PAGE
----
Darth Saddam: Artist Reveals Parallelisms Between Infamous Villains
Do diabolical minds look up to villains in the same way that good men and women idolize heroes? In his exhibition, “cultural archeologist” Michael Rakowitz presents evidence that Saddam Hussein may have fancied himself to be like the Sith Lord Darth Vader. The exhibition is entitled “The worst condition is to pass under a sword which is not one’s own”, which is taken from Saddam’s declaration after Iraq’s victory over Iran. The Hands of Victory monument, shown below, was commissioned by Saddam to commemorate the victory.
As he passed through the monument on the day of its inauguration in August 1989, Saddam declared, “The worst condition is to pass under a sword which is not one’s own or to be forced down a path which is not willed by him”. The monument, which is located in Central Baghdad, does indeed look similar to a drawing in one of the movie posters of The Empire Strikes Back:
Not too convincing a connection right? New Scientist‘s Jessica Griggs tries to fan the flames of parallelism: “You may have heard that when US troops stormed one of Saddam’s palaces they stumbled across lurid posters by fantasy artist Rowena Morrill.” Griggs says that Morrill is a “close friend of Boris Vallejo,” the artist who drew the Star Wars poster shown above. Rakowitz played on the similarties with his own version of the Hands of Victory:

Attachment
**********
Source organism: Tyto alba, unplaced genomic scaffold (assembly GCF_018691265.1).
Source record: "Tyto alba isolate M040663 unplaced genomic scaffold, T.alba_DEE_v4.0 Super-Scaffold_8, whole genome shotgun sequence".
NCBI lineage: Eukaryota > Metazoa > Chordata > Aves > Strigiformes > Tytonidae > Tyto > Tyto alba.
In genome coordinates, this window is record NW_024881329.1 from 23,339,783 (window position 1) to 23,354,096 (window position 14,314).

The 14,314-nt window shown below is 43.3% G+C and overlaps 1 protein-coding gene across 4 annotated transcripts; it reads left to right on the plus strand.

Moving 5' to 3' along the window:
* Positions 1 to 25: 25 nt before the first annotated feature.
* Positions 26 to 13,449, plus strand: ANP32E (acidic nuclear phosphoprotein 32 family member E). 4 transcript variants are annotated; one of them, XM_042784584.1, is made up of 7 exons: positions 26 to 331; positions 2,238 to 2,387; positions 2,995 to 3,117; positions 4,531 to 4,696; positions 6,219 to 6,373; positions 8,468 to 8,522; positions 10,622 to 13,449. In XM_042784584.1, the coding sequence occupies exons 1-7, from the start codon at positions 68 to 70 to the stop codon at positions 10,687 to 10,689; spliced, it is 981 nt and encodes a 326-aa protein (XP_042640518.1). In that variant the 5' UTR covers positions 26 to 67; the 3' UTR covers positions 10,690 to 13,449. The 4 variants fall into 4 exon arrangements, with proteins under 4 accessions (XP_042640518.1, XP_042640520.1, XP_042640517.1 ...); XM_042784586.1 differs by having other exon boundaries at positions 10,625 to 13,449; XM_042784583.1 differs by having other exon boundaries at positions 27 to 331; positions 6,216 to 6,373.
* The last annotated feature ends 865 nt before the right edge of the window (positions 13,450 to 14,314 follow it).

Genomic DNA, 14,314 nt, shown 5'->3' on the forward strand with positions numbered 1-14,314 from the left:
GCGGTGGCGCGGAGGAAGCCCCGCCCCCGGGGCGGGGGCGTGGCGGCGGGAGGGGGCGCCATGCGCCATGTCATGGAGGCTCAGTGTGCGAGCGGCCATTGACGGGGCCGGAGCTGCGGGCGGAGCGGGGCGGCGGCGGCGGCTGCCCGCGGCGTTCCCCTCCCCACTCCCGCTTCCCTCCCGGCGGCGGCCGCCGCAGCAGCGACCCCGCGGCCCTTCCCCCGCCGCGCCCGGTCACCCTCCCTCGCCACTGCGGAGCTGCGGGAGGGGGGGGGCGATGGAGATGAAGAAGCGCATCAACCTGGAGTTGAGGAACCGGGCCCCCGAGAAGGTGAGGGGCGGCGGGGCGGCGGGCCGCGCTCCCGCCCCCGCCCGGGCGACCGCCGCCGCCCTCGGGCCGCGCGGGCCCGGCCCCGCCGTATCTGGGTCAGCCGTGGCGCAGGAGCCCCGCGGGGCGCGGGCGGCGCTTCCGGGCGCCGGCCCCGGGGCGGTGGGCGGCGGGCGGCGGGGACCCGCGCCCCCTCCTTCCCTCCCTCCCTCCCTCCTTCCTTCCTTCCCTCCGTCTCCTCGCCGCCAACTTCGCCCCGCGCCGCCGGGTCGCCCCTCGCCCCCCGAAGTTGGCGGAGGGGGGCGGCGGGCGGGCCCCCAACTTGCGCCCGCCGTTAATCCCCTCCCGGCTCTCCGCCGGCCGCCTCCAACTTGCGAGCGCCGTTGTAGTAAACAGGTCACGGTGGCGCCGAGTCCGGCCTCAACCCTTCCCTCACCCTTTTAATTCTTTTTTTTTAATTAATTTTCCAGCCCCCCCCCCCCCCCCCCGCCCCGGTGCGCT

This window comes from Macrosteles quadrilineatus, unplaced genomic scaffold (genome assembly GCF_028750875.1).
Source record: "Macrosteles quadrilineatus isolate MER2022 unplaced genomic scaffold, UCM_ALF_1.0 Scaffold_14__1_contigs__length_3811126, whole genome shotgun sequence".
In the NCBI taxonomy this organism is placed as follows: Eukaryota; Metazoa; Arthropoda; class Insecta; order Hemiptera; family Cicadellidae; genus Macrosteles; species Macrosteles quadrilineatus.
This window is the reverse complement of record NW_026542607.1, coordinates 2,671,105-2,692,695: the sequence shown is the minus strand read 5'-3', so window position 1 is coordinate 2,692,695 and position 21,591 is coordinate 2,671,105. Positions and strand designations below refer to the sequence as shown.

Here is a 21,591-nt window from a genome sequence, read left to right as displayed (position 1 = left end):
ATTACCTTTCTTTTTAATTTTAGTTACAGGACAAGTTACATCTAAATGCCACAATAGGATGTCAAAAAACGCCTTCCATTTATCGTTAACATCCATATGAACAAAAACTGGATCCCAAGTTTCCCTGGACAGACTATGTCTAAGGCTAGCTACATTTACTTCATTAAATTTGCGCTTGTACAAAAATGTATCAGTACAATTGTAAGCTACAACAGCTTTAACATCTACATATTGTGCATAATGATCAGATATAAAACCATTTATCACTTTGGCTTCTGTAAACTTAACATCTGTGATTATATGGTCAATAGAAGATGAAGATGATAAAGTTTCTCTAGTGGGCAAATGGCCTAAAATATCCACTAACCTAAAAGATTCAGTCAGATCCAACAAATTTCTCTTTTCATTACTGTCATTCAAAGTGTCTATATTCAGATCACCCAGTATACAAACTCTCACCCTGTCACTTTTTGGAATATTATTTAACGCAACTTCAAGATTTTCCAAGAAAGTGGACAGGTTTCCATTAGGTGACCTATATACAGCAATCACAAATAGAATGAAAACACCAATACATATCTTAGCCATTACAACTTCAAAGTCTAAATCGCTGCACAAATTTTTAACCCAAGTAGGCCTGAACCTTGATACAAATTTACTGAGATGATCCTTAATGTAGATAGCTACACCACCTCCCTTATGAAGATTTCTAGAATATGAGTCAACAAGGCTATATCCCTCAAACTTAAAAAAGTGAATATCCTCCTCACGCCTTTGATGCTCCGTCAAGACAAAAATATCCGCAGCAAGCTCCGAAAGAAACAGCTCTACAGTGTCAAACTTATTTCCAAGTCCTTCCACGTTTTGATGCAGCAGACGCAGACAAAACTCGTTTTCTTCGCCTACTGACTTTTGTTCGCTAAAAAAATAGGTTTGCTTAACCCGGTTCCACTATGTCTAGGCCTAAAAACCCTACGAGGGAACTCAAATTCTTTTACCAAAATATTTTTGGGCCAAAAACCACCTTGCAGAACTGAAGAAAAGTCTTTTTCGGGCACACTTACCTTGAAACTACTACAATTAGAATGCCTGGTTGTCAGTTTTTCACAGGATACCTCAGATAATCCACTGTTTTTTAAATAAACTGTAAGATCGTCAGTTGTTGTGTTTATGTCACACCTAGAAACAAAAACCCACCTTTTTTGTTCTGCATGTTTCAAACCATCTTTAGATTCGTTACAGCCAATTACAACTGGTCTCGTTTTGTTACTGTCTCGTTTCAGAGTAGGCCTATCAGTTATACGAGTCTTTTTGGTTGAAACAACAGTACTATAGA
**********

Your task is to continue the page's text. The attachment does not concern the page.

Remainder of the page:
Still not impressed? Neither am I. But this one’s crazy:
The helmet on the left needs no introduction; the one on the right was part of the uniform of Saddam’s army. The uniform was mandated by Saddam’s son, Uday, before he passed the command of the army over to his younger brother. Griggs said that Uday presented the new uniform to his father “as something to remember his (Uday’s) work by.”
What do you guys think? Personally I’d sooner believe that Guerilla Games stole the Helghast design from Kerberos Panzer Cop than Saddam Hussein being inspired by Darth Vader, but perhaps if I saw the whole exhibit for myself I’d change my mind. Rakowitz’ exhibit is currently at the Tate Modern in London, England.
[via New Scientist]